This expands the possibilities for suppliers to impose active sales restrictions on their resellers beyond what certain national competition authorities have claimed to be acceptable in recent years.
Pass-on to customers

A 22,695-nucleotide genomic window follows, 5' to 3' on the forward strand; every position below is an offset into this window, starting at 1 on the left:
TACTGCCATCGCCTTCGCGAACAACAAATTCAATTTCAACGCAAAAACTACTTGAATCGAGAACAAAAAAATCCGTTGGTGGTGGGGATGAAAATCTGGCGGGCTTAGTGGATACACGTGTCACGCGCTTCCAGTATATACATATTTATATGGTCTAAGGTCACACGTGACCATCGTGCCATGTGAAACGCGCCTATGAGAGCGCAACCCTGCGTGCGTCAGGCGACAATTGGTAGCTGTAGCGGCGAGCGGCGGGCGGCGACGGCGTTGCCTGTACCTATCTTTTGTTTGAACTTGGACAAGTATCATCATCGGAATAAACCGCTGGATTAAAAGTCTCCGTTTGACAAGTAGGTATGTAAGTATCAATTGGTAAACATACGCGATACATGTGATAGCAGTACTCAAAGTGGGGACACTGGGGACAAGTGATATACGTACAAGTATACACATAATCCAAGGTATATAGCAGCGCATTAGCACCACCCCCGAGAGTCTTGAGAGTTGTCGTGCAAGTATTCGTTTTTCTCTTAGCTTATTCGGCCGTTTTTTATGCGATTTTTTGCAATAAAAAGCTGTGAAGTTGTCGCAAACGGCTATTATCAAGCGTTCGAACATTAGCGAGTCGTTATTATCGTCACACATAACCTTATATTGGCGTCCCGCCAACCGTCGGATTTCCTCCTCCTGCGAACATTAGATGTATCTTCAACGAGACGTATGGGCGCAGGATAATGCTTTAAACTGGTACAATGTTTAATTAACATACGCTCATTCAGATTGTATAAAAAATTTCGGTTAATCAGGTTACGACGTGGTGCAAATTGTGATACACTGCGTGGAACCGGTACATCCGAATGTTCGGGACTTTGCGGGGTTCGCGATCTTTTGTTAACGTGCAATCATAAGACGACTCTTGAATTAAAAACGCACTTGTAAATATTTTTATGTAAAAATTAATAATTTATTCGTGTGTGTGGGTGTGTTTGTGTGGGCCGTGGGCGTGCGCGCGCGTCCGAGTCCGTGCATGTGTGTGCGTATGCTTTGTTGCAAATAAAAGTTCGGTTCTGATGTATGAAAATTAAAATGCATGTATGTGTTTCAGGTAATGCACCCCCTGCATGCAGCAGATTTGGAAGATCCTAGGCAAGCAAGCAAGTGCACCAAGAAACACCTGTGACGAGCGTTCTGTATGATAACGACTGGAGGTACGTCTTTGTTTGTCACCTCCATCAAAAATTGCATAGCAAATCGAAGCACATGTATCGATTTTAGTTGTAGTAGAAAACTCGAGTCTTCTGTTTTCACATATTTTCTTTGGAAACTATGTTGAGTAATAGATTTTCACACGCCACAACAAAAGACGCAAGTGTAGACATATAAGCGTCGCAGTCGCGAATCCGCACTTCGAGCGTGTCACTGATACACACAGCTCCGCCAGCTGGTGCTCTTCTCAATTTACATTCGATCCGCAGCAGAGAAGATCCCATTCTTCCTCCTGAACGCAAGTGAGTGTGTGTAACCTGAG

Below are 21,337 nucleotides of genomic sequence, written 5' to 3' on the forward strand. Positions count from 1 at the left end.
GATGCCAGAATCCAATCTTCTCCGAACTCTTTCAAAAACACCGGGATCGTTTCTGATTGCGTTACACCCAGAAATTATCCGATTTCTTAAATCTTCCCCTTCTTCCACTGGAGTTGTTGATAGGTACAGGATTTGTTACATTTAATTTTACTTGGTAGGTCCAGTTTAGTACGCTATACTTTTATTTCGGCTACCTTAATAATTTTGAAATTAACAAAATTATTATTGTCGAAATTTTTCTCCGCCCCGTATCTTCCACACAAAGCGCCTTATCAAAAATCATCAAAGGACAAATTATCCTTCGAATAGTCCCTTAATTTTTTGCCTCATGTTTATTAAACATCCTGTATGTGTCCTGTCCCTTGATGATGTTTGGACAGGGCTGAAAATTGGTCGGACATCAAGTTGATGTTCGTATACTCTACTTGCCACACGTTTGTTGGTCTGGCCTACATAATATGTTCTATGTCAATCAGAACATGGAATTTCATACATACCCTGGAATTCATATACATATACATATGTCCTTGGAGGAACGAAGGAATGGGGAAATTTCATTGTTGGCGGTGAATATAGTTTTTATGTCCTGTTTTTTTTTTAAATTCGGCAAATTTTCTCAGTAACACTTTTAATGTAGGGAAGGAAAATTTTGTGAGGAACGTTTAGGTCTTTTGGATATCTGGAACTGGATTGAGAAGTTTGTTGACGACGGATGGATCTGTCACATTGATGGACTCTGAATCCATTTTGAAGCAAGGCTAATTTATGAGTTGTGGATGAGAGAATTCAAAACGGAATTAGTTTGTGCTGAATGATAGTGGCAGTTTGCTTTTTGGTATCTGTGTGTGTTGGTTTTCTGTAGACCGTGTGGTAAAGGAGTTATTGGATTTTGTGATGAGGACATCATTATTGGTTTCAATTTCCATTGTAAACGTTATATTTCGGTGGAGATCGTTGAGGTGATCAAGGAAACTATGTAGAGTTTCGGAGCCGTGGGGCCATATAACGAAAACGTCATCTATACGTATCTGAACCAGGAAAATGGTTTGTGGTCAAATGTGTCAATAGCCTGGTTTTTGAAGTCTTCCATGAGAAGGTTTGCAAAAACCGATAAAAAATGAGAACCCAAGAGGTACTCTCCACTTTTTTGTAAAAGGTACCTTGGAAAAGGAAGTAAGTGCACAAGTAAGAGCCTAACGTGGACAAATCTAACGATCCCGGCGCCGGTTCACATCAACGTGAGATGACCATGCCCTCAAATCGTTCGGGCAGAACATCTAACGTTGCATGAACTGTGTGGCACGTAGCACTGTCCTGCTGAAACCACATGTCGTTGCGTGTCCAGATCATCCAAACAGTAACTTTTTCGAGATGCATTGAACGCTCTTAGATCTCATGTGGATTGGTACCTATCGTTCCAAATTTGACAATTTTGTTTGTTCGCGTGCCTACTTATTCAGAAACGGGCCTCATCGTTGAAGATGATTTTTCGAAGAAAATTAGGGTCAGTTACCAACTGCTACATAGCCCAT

Furthermore, the supplier under an exclusive distribution relationship may require its distributors to pass active sales restrictions onto their customers (if a customer has concluded an agreement directly with a supplier, but where a distributor has a necessary role to play as an intermediary or the supplier has contracted away the distribution rights), provided that the parties' market shares do not exceed the 30% VBER threshold. This protection will also extend to commercial relationships where the supplier sub-contracts its responsibilities to a third party or where an agent is introduced into the relationship. Tri-partite agreements may be necessary, for example, in territories where the supplier has no logistics or service capabilities, but where the customer benefits from agreeing on prices directly with the supplier.